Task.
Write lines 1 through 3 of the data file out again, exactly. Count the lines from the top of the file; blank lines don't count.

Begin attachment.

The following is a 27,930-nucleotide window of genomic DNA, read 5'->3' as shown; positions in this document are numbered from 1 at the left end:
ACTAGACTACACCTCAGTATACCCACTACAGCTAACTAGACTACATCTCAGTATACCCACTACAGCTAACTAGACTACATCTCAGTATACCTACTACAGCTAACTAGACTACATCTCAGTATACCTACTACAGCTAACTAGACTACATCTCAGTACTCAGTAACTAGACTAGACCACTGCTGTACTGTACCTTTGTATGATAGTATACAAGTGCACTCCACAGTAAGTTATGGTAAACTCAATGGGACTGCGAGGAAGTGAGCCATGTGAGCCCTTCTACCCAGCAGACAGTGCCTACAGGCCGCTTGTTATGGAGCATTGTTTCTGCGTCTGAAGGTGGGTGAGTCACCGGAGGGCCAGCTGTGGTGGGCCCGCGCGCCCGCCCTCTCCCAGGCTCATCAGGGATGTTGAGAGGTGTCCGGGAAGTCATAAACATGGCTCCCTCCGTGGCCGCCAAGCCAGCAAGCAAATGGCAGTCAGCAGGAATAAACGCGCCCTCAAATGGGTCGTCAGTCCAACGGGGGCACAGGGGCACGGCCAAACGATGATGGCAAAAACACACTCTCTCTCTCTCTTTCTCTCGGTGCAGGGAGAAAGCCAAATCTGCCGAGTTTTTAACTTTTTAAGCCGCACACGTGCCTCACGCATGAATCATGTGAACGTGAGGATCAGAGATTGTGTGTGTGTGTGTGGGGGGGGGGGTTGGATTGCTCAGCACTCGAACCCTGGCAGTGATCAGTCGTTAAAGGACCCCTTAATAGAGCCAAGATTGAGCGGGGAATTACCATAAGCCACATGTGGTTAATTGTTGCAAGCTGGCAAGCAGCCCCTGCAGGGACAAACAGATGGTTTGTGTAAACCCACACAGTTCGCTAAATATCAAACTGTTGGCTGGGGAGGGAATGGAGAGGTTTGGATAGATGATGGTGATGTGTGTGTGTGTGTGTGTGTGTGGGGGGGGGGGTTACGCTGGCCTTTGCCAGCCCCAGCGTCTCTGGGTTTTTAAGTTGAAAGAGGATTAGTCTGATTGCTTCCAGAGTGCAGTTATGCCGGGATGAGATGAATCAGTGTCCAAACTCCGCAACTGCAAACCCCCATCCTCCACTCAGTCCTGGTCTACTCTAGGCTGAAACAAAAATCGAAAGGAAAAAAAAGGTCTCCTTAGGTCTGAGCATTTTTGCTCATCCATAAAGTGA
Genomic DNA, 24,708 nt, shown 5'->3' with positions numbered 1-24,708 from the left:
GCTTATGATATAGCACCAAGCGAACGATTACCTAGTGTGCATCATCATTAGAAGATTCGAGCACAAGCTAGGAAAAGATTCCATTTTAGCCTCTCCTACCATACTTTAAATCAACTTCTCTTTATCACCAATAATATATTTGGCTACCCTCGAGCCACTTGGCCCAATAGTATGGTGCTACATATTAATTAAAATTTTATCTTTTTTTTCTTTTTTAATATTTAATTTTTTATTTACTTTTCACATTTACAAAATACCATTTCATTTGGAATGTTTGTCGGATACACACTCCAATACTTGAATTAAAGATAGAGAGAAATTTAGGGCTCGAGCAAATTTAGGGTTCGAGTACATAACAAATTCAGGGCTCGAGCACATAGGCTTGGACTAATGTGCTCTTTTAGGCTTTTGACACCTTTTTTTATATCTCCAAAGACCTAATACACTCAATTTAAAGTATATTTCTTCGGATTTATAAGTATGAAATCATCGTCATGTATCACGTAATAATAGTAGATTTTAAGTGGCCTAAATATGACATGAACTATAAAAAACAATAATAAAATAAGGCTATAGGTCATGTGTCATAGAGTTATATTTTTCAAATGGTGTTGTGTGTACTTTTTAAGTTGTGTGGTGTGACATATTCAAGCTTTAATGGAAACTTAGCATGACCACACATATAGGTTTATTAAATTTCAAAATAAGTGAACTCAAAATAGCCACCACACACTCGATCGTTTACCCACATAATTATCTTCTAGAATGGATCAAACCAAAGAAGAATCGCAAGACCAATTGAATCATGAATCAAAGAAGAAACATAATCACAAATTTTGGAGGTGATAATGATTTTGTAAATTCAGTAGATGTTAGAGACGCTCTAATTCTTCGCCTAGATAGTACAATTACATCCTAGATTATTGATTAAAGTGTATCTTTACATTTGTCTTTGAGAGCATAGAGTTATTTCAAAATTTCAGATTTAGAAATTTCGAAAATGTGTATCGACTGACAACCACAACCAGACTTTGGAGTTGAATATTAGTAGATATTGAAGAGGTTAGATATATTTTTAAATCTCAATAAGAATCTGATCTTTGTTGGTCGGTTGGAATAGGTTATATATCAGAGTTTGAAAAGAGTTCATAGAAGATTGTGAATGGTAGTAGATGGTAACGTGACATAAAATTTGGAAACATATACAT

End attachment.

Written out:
The following is a 27,930-nucleotide window of genomic DNA, read 5'->3' as shown; positions in this document are numbered from 1 at the left end:
ACTAGACTACACCTCAGTATACCCACTACAGCTAACTAGACTACATCTCAGTATACCCACTACAGCTAACTAGACTACATCTCAGTATACCTACTACAGCTAACTAGACTACATCTCAGTATACCTACTACAGCTAACTAGACTACATCTCAGTACTCAGTAACTAGACTAGACCACTGCTGTACTGTACCTTTGTATGATAGTATACAAGTGCACTCCACAGTAAGTTATGGTAAACTCAATGGGACTGCGAGGAAGTGAGCCATGTGAGCCCTTCTACCCAGCAGACAGTGCCTACAGGCCGCTTGTTATGGAGCATTGTTTCTGCGTCTGAAGGTGGGTGAGTCACCGGAGGGCCAGCTGTGGTGGGCCCGCGCGCCCGCCCTCTCCCAGGCTCATCAGGGATGTTGAGAGGTGTCCGGGAAGTCATAAACATGGCTCCCTCCGTGGCCGCCAAGCCAGCAAGCAAATGGCAGTCAGCAGGAATAAACGCGCCCTCAAATGGGTCGTCAGTCCAACGGGGGCACAGGGGCACGGCCAAACGATGATGGCAAAAACACACTCTCTCTCTCTCTTTCTCTCGGTGCAGGGAGAAAGCCAAATCTGCCGAGTTTTTAACTTTTTAAGCCGCACACGTGCCTCACGCATGAATCATGTGAACGTGAGGATCAGAGATTGTGTGTGTGTGTGTGGGGGGGGGGGTTGGATTGCTCAGCACTCGAACCCTGGCAGTGATCAGTCGTTAAAGGACCCCTTAATAGAGCCAAGATTGAGCGGGGAATTACCATAAGCCACATGTGGTTAATTGTTGCAAGCTGGCAAGCAGCCCCTGCAGGGACAAACAGATGGTTTGTGTAAACCCACACAGTTCGCTAAATATCAAACTGTTGGCTGGGGAGGGAATGGAGAGGTTTGGATAGATGATGGTGATGTGTGTGTGTGTGTGTGTGTGTGGGGGGGGGGGTTACGCTGGCCTTTGCCAGCCCCAGCGTCTCTGGGTTTTTAAGTTGAAAGAGGATTAGTCTGATTGCTTCCAGAGTGCAGTTATGCCGGGATGAGATGAATCAGTGTCCAAACTCCGCAACTGCAAACCCCCATCCTCCACTCAGTCCTGGTCTACTCTAGGCTGAAACAAAAATCGAAAGGAAAAAAAAGGTCTCCTTAGGTCTGAGCATTTTTGCTCATCCATAAAGTGA
Genomic DNA, 24,708 nt, shown 5'->3' with positions numbered 1-24,708 from the left: